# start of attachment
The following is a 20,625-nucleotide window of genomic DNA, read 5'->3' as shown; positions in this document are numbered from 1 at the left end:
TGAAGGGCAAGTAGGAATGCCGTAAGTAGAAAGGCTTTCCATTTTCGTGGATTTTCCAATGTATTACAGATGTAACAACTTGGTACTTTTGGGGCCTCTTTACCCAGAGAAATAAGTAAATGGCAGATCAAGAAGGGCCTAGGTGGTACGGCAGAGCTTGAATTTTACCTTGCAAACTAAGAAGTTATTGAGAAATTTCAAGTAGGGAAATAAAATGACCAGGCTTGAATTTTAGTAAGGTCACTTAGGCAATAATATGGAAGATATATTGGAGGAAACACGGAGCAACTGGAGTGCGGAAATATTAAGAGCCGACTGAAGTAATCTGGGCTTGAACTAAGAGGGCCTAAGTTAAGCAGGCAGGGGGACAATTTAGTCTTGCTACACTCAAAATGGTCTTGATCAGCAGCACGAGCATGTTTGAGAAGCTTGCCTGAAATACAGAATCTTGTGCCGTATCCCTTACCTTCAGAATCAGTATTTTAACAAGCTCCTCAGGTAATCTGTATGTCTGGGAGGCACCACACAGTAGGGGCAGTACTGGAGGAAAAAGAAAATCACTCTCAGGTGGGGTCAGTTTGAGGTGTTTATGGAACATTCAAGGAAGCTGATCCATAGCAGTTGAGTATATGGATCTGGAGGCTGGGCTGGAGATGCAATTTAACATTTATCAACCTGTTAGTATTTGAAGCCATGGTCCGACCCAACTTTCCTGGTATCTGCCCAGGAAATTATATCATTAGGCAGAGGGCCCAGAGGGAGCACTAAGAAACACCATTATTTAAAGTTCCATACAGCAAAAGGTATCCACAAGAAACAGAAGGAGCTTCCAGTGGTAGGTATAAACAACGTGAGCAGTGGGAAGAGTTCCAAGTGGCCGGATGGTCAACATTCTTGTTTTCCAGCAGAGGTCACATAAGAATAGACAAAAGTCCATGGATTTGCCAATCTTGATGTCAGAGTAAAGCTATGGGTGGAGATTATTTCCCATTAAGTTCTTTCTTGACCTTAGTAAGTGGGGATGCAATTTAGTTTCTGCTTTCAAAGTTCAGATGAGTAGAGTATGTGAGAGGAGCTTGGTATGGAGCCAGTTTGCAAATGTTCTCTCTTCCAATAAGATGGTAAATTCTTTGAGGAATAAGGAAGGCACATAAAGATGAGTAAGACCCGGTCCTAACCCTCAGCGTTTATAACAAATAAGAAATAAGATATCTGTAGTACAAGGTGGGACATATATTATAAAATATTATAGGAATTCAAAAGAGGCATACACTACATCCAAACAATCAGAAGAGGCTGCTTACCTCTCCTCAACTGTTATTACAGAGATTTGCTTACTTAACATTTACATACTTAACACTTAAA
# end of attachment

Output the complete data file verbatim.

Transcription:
The following is a 20,625-nucleotide window of genomic DNA, read 5'->3' as shown; positions in this document are numbered from 1 at the left end:
TGAAGGGCAAGTAGGAATGCCGTAAGTAGAAAGGCTTTCCATTTTCGTGGATTTTCCAATGTATTACAGATGTAACAACTTGGTACTTTTGGGGCCTCTTTACCCAGAGAAATAAGTAAATGGCAGATCAAGAAGGGCCTAGGTGGTACGGCAGAGCTTGAATTTTACCTTGCAAACTAAGAAGTTATTGAGAAATTTCAAGTAGGGAAATAAAATGACCAGGCTTGAATTTTAGTAAGGTCACTTAGGCAATAATATGGAAGATATATTGGAGGAAACACGGAGCAACTGGAGTGCGGAAATATTAAGAGCCGACTGAAGTAATCTGGGCTTGAACTAAGAGGGCCTAAGTTAAGCAGGCAGGGGGACAATTTAGTCTTGCTACACTCAAAATGGTCTTGATCAGCAGCACGAGCATGTTTGAGAAGCTTGCCTGAAATACAGAATCTTGTGCCGTATCCCTTACCTTCAGAATCAGTATTTTAACAAGCTCCTCAGGTAATCTGTATGTCTGGGAGGCACCACACAGTAGGGGCAGTACTGGAGGAAAAAGAAAATCACTCTCAGGTGGGGTCAGTTTGAGGTGTTTATGGAACATTCAAGGAAGCTGATCCATAGCAGTTGAGTATATGGATCTGGAGGCTGGGCTGGAGATGCAATTTAACATTTATCAACCTGTTAGTATTTGAAGCCATGGTCCGACCCAACTTTCCTGGTATCTGCCCAGGAAATTATATCATTAGGCAGAGGGCCCAGAGGGAGCACTAAGAAACACCATTATTTAAAGTTCCATACAGCAAAAGGTATCCACAAGAAACAGAAGGAGCTTCCAGTGGTAGGTATAAACAACGTGAGCAGTGGGAAGAGTTCCAAGTGGCCGGATGGTCAACATTCTTGTTTTCCAGCAGAGGTCACATAAGAATAGACAAAAGTCCATGGATTTGCCAATCTTGATGTCAGAGTAAAGCTATGGGTGGAGATTATTTCCCATTAAGTTCTTTCTTGACCTTAGTAAGTGGGGATGCAATTTAGTTTCTGCTTTCAAAGTTCAGATGAGTAGAGTATGTGAGAGGAGCTTGGTATGGAGCCAGTTTGCAAATGTTCTCTCTTCCAATAAGATGGTAAATTCTTTGAGGAATAAGGAAGGCACATAAAGATGAGTAAGACCCGGTCCTAACCCTCAGCGTTTATAACAAATAAGAAATAAGATATCTGTAGTACAAGGTGGGACATATATTATAAAATATTATAGGAATTCAAAAGAGGCATACACTACATCCAAACAATCAGAAGAGGCTGCTTACCTCTCCTCAACTGTTATTACAGAGATTTGCTTACTTAACATTTACATACTTAACACTTAAA